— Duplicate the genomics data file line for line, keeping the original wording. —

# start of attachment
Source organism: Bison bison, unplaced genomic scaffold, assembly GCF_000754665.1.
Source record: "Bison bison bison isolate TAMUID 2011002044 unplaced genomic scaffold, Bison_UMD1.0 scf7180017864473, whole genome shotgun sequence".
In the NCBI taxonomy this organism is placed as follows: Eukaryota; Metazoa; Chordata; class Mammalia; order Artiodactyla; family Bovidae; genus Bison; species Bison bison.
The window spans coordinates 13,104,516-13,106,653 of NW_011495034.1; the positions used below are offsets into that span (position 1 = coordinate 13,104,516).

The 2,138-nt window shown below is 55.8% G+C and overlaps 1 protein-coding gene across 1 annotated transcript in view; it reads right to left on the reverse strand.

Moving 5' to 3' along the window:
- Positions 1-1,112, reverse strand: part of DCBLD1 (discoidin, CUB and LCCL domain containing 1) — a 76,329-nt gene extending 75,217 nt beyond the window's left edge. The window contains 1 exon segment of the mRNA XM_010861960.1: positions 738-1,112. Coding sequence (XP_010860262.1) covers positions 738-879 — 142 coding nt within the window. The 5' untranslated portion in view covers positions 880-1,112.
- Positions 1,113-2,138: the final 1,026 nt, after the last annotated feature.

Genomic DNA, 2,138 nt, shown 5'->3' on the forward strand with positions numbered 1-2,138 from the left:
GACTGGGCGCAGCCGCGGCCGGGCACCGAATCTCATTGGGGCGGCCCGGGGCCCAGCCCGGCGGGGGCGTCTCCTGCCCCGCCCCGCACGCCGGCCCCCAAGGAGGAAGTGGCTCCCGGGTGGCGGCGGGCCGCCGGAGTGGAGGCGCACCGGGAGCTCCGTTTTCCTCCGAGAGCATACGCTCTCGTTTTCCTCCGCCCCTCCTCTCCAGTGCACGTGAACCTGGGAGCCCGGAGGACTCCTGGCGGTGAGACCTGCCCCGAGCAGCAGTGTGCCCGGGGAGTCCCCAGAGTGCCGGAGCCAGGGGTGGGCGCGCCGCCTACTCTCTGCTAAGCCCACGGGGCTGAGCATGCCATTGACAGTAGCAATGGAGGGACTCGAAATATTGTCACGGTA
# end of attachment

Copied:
Source organism: Bison bison, unplaced genomic scaffold, assembly GCF_000754665.1.
Source record: "Bison bison bison isolate TAMUID 2011002044 unplaced genomic scaffold, Bison_UMD1.0 scf7180017864473, whole genome shotgun sequence".
In the NCBI taxonomy this organism is placed as follows: Eukaryota; Metazoa; Chordata; class Mammalia; order Artiodactyla; family Bovidae; genus Bison; species Bison bison.
The window spans coordinates 13,104,516-13,106,653 of NW_011495034.1; the positions used below are offsets into that span (position 1 = coordinate 13,104,516).

The 2,138-nt window shown below is 55.8% G+C and overlaps 1 protein-coding gene across 1 annotated transcript in view; it reads right to left on the reverse strand.

Moving 5' to 3' along the window:
- Positions 1-1,112, reverse strand: part of DCBLD1 (discoidin, CUB and LCCL domain containing 1) — a 76,329-nt gene extending 75,217 nt beyond the window's left edge. The window contains 1 exon segment of the mRNA XM_010861960.1: positions 738-1,112. Coding sequence (XP_010860262.1) covers positions 738-879 — 142 coding nt within the window. The 5' untranslated portion in view covers positions 880-1,112.
- Positions 1,113-2,138: the final 1,026 nt, after the last annotated feature.

Genomic DNA, 2,138 nt, shown 5'->3' on the forward strand with positions numbered 1-2,138 from the left:
GACTGGGCGCAGCCGCGGCCGGGCACCGAATCTCATTGGGGCGGCCCGGGGCCCAGCCCGGCGGGGGCGTCTCCTGCCCCGCCCCGCACGCCGGCCCCCAAGGAGGAAGTGGCTCCCGGGTGGCGGCGGGCCGCCGGAGTGGAGGCGCACCGGGAGCTCCGTTTTCCTCCGAGAGCATACGCTCTCGTTTTCCTCCGCCCCTCCTCTCCAGTGCACGTGAACCTGGGAGCCCGGAGGACTCCTGGCGGTGAGACCTGCCCCGAGCAGCAGTGTGCCCGGGGAGTCCCCAGAGTGCCGGAGCCAGGGGTGGGCGCGCCGCCTACTCTCTGCTAAGCCCACGGGGCTGAGCATGCCATTGACAGTAGCAATGGAGGGACTCGAAATATTGTCACGGTA